Enjoy
Footnotes
1 - https://github.com/trezotrezor-firmware/issues/1296
submitted by brianddk to Bitcoin [link] [comments]

X-post: How to succeed in Bitcoin’s command economy

I have a new article that describes the arbitrary wage system within the network, relatively expensive transaction costs of Bitcoin, the incentives for centralization, lobbying efforts by stakeholders and some potential solutions.
Link: http://letstalkbitcoin.com/blog/post/how-to-succeed-in-bitcoins-command-economy
Many thanks to a few people including taariqlewis and throckmortonsign for their feedback this past week. X-posted from /buttcoin
submitted by TimSwanson to BitcoinSerious [link] [comments]

Power of the Command Line (bitcoin-cli, hwi, electrum, trezorctl)

I think some of the console tools available with HW wallets today are greatly under utilized. Here's a quick write-up on how to create and sign a TXN very similar to 43d27...1fc06 found on the SLIP-14 wallet. I'll be using TrezorCTL, Electrum, and HWI for the signing. I won't go much into the setup or install, but feel free to ask if you have questions about it. Note, you don't have to use all three of these. Any one will produce a valid signed TXN for broadcast. I just showed how to do it three ways. Whats more some of the Electrum and HWI steps are interchangeable.

TrezorCTL

This is the what most would think of to use to craft and sign TXNs, and is definitely very simple. The signing uses a script called build_tx.py to create a JSON file that is then used by the btc sign-tx command. The whole process is basically:
  1. tools/build_tx.py | trezorctl btc sign-tx -
This just means, take the output of build_tx and sign it. To copy 43d27...1fc06, I wrote a small script to feed build_tx, so my process looks like:
  1. ~/input.sh | tools/build_tx.py | trezorctl btc sign-tx -
But it's all very simple. Note... I used TrezorCTL v0.12.2 but build_tx.py version 0.13.0 1.

input.sh

```

!/bin/bash

secho() { sleep 1; echo $*}
secho "Testnet" # coin name secho "tbtc1.trezor.io" # blockbook server and outpoint (below) secho "e294c4c172c3d87991b0369e45d6af8584be92914d01e3060fad1ed31d12ff00:0" secho "m/84'/1'/0'/0/0" # prev_out derivation to signing key secho "4294967293" # Sequence for RBF; hex(-3) secho "segwit" # Signature type on prev_out to use secho "" # NACK to progress to outs secho "2MsiAgG5LVDmnmJUPnYaCeQnARWGbGSVnr3" # out[0].addr secho "10000000" # out[1].amt secho "tb1q9l0rk0gkgn73d0gc57qn3t3cwvucaj3h8wtrlu" # out[1].addr secho "20000000" # out[1].amt secho "tb1qejqxwzfld7zr6mf7ygqy5s5se5xq7vmt96jk9x" # out[2].addr secho "99999694" # out[2].amt secho "" # NACK to progress to change secho "" # NACK to skip change secho "2" # txn.version secho "0" # txn.locktime ```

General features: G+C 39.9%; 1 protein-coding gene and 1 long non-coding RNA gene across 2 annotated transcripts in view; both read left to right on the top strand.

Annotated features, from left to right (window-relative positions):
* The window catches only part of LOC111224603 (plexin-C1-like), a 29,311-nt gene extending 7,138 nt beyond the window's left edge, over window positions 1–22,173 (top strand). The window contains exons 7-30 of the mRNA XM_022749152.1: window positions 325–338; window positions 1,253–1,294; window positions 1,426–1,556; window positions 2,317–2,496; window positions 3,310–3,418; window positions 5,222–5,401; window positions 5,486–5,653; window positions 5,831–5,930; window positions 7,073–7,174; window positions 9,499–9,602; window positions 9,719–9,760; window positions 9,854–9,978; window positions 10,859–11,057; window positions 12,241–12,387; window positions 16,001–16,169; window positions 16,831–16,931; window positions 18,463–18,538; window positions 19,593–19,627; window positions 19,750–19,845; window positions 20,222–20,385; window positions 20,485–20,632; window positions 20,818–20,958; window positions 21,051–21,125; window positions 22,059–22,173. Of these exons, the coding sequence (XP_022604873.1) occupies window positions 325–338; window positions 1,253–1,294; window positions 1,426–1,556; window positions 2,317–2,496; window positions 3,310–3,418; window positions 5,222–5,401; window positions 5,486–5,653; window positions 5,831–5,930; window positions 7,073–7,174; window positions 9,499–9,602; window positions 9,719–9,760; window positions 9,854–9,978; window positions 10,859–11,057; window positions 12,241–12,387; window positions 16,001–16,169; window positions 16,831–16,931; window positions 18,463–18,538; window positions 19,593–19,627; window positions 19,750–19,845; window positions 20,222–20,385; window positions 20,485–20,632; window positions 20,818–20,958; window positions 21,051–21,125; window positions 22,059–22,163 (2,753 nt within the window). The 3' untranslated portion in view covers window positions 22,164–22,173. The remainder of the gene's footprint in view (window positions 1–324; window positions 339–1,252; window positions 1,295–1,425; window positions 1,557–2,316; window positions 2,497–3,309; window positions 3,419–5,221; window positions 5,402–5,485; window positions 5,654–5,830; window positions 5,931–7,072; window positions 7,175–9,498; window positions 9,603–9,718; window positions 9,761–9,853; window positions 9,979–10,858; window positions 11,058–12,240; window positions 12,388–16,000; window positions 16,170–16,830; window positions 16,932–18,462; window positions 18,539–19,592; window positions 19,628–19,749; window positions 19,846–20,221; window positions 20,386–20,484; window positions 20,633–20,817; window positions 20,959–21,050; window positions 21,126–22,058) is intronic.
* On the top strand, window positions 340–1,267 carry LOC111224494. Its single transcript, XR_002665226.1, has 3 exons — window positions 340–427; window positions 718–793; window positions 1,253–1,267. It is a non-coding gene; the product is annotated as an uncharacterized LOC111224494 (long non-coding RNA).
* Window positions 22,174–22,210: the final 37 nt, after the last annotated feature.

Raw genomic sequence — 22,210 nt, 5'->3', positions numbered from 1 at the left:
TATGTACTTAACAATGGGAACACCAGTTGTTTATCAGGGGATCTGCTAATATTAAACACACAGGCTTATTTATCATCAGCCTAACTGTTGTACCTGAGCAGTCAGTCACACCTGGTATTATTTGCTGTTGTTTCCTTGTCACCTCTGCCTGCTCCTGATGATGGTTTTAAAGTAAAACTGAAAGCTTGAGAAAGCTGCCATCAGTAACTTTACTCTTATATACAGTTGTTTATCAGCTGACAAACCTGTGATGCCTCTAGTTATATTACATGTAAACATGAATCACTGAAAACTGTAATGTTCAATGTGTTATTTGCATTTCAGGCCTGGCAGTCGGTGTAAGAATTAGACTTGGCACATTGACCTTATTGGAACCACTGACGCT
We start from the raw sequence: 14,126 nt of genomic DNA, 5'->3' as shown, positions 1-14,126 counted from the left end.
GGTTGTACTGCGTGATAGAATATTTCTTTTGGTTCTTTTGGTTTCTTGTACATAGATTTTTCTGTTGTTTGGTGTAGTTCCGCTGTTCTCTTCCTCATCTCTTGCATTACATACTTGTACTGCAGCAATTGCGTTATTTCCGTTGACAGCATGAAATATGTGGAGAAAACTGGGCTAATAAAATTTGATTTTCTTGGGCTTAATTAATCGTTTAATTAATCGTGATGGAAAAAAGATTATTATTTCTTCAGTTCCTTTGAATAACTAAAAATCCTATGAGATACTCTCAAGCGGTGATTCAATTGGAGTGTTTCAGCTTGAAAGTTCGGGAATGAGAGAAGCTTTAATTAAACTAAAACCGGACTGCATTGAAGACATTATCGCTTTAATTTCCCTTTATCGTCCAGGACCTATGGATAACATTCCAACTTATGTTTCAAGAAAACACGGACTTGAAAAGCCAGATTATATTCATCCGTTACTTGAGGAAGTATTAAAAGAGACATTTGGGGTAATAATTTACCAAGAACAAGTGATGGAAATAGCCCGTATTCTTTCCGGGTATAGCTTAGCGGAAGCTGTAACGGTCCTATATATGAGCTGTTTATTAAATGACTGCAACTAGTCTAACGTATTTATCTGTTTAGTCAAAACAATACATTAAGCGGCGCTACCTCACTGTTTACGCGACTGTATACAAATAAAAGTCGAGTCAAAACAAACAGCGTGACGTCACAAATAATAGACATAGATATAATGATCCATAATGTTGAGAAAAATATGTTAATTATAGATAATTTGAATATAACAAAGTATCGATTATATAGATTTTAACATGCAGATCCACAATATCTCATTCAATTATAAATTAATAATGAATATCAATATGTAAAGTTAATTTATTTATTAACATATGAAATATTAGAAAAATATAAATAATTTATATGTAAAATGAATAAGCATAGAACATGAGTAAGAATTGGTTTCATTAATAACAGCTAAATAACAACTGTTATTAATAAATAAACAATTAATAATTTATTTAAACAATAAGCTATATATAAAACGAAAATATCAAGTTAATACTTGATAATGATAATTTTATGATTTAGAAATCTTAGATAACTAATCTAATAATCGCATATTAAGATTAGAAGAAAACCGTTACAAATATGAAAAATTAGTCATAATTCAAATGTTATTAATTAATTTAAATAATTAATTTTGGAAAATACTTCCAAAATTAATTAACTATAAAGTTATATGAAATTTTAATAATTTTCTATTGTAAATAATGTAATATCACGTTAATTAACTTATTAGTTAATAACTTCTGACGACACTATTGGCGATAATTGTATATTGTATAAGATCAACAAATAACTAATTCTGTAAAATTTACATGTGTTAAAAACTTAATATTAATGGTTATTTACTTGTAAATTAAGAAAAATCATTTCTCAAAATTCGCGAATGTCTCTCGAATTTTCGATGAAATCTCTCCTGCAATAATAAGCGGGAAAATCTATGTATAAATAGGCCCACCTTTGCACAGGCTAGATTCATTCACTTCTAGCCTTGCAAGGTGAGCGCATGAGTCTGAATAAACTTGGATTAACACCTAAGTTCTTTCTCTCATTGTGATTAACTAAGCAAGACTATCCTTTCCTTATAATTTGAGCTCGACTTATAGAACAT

Electrum

Electrum is one of the better GUI wallets available, but it also has a pretty good console interface. Like before you need your Trezor with the SLIP-14 wallet loaded and paired to Electrum. I'll assume Electrum is up and running with the Trezor wallet loaded to make things simple.
Like with TrezorCTL, Electrum feeds on a JSON file, but unlike TrezorCTL it needs that JSON squished into the command line. This is a simple sed command, but I won't bore you with the details, but just assume that's done. So the process in Electrum (v4.0.3) looks like:
  1. electrum serialize (create psbt to sign)
  2. electrum --wallet signtransaction (sign said psbt)
Still pretty simple right! Below is the JSON I smushed for #1

txn.json

{ "inputs": [{ "prevout_hash":"e294c4c172c3d87991b0369e45d6af8584be92914d01e3060fad1ed31d12ff00", "prevout_n": 0, "value_sats": 129999867 }], "outputs": [{ "address": "2MsiAgG5LVDmnmJUPnYaCeQnARWGbGSVnr3", "value_sats": 10000000 },{ "address": "tb1q9l0rk0gkgn73d0gc57qn3t3cwvucaj3h8wtrlu", "value_sats": 20000000 },{ "address": "tb1qejqxwzfld7zr6mf7ygqy5s5se5xq7vmt96jk9x", "value_sats": 99999694 }]}

HWI

HWI is an unsung hero in my book. It's a very small clean and simple interface between HW wallets and Bitcoin Core. It currently supports a good range of HW wallets. It keeps itself narrowly focused on TXN signing and offloads most everything else to Bitcoin Core. Again, I'll assume you've imported your Trezor keypool into Core and done the requisite IBD and rescan. And if you don't have the RPC enabled, you can always clone these commands into the QT-console.
To sign our TXN in HWI (v1.1.2), we will first need to craft (and finalize) it in Bitcoin Core (0.21.1). Like in Electrum, we will have to use simple sed to smush some JSON into command arguments, but I'll assume you have that covered. It will take an inputs.json and an outputs.json named separately.
  1. bitcoin-cli createpsbt (create psbt)
  2. bitcoin-cli -rpcwallet= walletprocesspsbt (process psbt)
  3. hwi -f signtx (sign psbt)
  4. bitcoin-cli -rpcwallet= finalizepsbt (get a signed TXN from psbt)
A little more involved, but still nothing too bad. Plus this gives you the full power of Bitcoin Core including integrations with LND (lightning).

inputs.json

[{ "txid": "e294c4c172c3d87991b0369e45d6af8584be92914d01e3060fad1ed31d12ff00", "vout": 0 }]

outputs.json